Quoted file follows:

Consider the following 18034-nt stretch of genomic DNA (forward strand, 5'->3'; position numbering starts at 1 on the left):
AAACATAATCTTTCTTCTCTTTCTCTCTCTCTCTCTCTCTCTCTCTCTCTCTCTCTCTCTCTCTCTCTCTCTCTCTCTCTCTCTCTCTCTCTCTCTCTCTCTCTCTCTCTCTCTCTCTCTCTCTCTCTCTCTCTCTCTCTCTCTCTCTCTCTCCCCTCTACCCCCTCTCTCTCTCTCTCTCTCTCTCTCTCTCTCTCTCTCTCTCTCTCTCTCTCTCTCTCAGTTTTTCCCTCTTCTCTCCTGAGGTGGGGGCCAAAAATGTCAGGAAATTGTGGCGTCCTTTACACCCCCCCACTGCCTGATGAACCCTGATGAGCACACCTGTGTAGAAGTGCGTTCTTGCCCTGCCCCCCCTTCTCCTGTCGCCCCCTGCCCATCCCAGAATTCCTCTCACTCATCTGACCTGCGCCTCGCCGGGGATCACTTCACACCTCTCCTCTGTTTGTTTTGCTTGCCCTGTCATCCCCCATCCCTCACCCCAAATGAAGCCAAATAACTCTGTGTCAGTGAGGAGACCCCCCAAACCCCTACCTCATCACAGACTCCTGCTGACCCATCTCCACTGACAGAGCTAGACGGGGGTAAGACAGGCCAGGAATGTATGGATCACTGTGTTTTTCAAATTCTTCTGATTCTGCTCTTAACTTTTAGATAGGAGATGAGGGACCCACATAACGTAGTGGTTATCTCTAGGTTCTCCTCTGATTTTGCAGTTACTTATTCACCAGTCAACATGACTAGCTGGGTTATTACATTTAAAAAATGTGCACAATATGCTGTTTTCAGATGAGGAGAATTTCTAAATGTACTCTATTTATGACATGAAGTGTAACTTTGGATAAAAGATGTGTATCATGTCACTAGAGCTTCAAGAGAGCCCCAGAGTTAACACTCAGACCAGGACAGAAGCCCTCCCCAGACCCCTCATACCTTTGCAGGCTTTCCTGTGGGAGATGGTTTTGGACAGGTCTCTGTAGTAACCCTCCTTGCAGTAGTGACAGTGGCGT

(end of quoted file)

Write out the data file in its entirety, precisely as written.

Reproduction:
Consider the following 18034-nt stretch of genomic DNA (forward strand, 5'->3'; position numbering starts at 1 on the left):
AAACATAATCTTTCTTCTCTTTCTCTCTCTCTCTCTCTCTCTCTCTCTCTCTCTCTCTCTCTCTCTCTCTCTCTCTCTCTCTCTCTCTCTCTCTCTCTCTCTCTCTCTCTCTCTCTCTCTCTCTCTCTCTCTCTCTCTCTCTCTCTCTCTCTCCCCTCTACCCCCTCTCTCTCTCTCTCTCTCTCTCTCTCTCTCTCTCTCTCTCTCTCTCTCTCTCTCTCAGTTTTTCCCTCTTCTCTCCTGAGGTGGGGGCCAAAAATGTCAGGAAATTGTGGCGTCCTTTACACCCCCCCACTGCCTGATGAACCCTGATGAGCACACCTGTGTAGAAGTGCGTTCTTGCCCTGCCCCCCCTTCTCCTGTCGCCCCCTGCCCATCCCAGAATTCCTCTCACTCATCTGACCTGCGCCTCGCCGGGGATCACTTCACACCTCTCCTCTGTTTGTTTTGCTTGCCCTGTCATCCCCCATCCCTCACCCCAAATGAAGCCAAATAACTCTGTGTCAGTGAGGAGACCCCCCAAACCCCTACCTCATCACAGACTCCTGCTGACCCATCTCCACTGACAGAGCTAGACGGGGGTAAGACAGGCCAGGAATGTATGGATCACTGTGTTTTTCAAATTCTTCTGATTCTGCTCTTAACTTTTAGATAGGAGATGAGGGACCCACATAACGTAGTGGTTATCTCTAGGTTCTCCTCTGATTTTGCAGTTACTTATTCACCAGTCAACATGACTAGCTGGGTTATTACATTTAAAAAATGTGCACAATATGCTGTTTTCAGATGAGGAGAATTTCTAAATGTACTCTATTTATGACATGAAGTGTAACTTTGGATAAAAGATGTGTATCATGTCACTAGAGCTTCAAGAGAGCCCCAGAGTTAACACTCAGACCAGGACAGAAGCCCTCCCCAGACCCCTCATACCTTTGCAGGCTTTCCTGTGGGAGATGGTTTTGGACAGGTCTCTGTAGTAACCCTCCTTGCAGTAGTGACAGTGGCGT